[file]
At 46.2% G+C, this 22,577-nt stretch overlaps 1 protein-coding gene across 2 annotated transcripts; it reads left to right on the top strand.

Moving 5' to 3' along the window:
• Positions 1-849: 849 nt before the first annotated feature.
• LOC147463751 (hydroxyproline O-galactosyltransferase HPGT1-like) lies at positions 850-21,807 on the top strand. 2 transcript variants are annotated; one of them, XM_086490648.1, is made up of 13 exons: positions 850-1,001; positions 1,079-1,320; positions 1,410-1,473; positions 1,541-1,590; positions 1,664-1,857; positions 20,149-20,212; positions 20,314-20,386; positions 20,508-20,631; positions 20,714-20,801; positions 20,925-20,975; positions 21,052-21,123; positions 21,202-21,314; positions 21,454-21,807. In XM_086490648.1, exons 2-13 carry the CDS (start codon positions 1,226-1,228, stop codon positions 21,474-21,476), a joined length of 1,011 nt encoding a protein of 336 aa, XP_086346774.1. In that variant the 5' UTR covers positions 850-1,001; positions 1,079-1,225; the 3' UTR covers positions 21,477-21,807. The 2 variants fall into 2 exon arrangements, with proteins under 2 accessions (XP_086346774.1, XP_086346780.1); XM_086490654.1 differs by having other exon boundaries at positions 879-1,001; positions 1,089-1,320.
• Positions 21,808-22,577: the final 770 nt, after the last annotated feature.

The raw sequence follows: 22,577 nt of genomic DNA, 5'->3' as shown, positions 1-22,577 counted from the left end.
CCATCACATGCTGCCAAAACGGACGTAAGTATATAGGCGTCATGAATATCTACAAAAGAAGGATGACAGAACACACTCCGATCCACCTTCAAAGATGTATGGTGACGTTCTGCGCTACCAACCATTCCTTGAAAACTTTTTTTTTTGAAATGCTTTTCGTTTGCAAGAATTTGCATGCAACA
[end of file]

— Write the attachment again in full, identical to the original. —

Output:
At 46.2% G+C, this 22,577-nt stretch overlaps 1 protein-coding gene across 2 annotated transcripts; it reads left to right on the top strand.

Moving 5' to 3' along the window:
• Positions 1-849: 849 nt before the first annotated feature.
• LOC147463751 (hydroxyproline O-galactosyltransferase HPGT1-like) lies at positions 850-21,807 on the top strand. 2 transcript variants are annotated; one of them, XM_086490648.1, is made up of 13 exons: positions 850-1,001; positions 1,079-1,320; positions 1,410-1,473; positions 1,541-1,590; positions 1,664-1,857; positions 20,149-20,212; positions 20,314-20,386; positions 20,508-20,631; positions 20,714-20,801; positions 20,925-20,975; positions 21,052-21,123; positions 21,202-21,314; positions 21,454-21,807. In XM_086490648.1, exons 2-13 carry the CDS (start codon positions 1,226-1,228, stop codon positions 21,474-21,476), a joined length of 1,011 nt encoding a protein of 336 aa, XP_086346774.1. In that variant the 5' UTR covers positions 850-1,001; positions 1,079-1,225; the 3' UTR covers positions 21,477-21,807. The 2 variants fall into 2 exon arrangements, with proteins under 2 accessions (XP_086346774.1, XP_086346780.1); XM_086490654.1 differs by having other exon boundaries at positions 879-1,001; positions 1,089-1,320.
• Positions 21,808-22,577: the final 770 nt, after the last annotated feature.

The raw sequence follows: 22,577 nt of genomic DNA, 5'->3' as shown, positions 1-22,577 counted from the left end.
CCATCACATGCTGCCAAAACGGACGTAAGTATATAGGCGTCATGAATATCTACAAAAGAAGGATGACAGAACACACTCCGATCCACCTTCAAAGATGTATGGTGACGTTCTGCGCTACCAACCATTCCTTGAAAACTTTTTTTTTTGAAATGCTTTTCGTTTGCAAGAATTTGCATGCAACA